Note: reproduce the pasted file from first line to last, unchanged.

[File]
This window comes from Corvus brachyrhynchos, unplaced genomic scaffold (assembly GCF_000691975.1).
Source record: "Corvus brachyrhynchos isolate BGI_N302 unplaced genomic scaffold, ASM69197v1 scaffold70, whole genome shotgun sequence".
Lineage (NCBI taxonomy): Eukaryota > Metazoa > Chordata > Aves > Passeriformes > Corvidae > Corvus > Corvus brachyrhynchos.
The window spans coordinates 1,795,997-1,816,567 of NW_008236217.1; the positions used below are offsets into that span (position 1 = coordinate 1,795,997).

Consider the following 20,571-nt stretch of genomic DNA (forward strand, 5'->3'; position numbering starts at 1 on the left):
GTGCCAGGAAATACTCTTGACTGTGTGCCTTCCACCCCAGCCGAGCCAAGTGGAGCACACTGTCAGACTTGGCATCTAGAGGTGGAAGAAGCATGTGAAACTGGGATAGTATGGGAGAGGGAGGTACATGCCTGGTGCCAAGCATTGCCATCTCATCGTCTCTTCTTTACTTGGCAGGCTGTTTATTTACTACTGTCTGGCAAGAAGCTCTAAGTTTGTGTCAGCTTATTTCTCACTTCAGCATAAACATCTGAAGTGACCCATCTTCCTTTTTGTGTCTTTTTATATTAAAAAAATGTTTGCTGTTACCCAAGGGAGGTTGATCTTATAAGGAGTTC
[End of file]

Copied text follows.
This window comes from Corvus brachyrhynchos, unplaced genomic scaffold (assembly GCF_000691975.1).
Source record: "Corvus brachyrhynchos isolate BGI_N302 unplaced genomic scaffold, ASM69197v1 scaffold70, whole genome shotgun sequence".
Lineage (NCBI taxonomy): Eukaryota > Metazoa > Chordata > Aves > Passeriformes > Corvidae > Corvus > Corvus brachyrhynchos.
The window spans coordinates 1,795,997-1,816,567 of NW_008236217.1; the positions used below are offsets into that span (position 1 = coordinate 1,795,997).

Consider the following 20,571-nt stretch of genomic DNA (forward strand, 5'->3'; position numbering starts at 1 on the left):
GTGCCAGGAAATACTCTTGACTGTGTGCCTTCCACCCCAGCCGAGCCAAGTGGAGCACACTGTCAGACTTGGCATCTAGAGGTGGAAGAAGCATGTGAAACTGGGATAGTATGGGAGAGGGAGGTACATGCCTGGTGCCAAGCATTGCCATCTCATCGTCTCTTCTTTACTTGGCAGGCTGTTTATTTACTACTGTCTGGCAAGAAGCTCTAAGTTTGTGTCAGCTTATTTCTCACTTCAGCATAAACATCTGAAGTGACCCATCTTCCTTTTTGTGTCTTTTTATATTAAAAAAATGTTTGCTGTTACCCAAGGGAGGTTGATCTTATAAGGAGTTC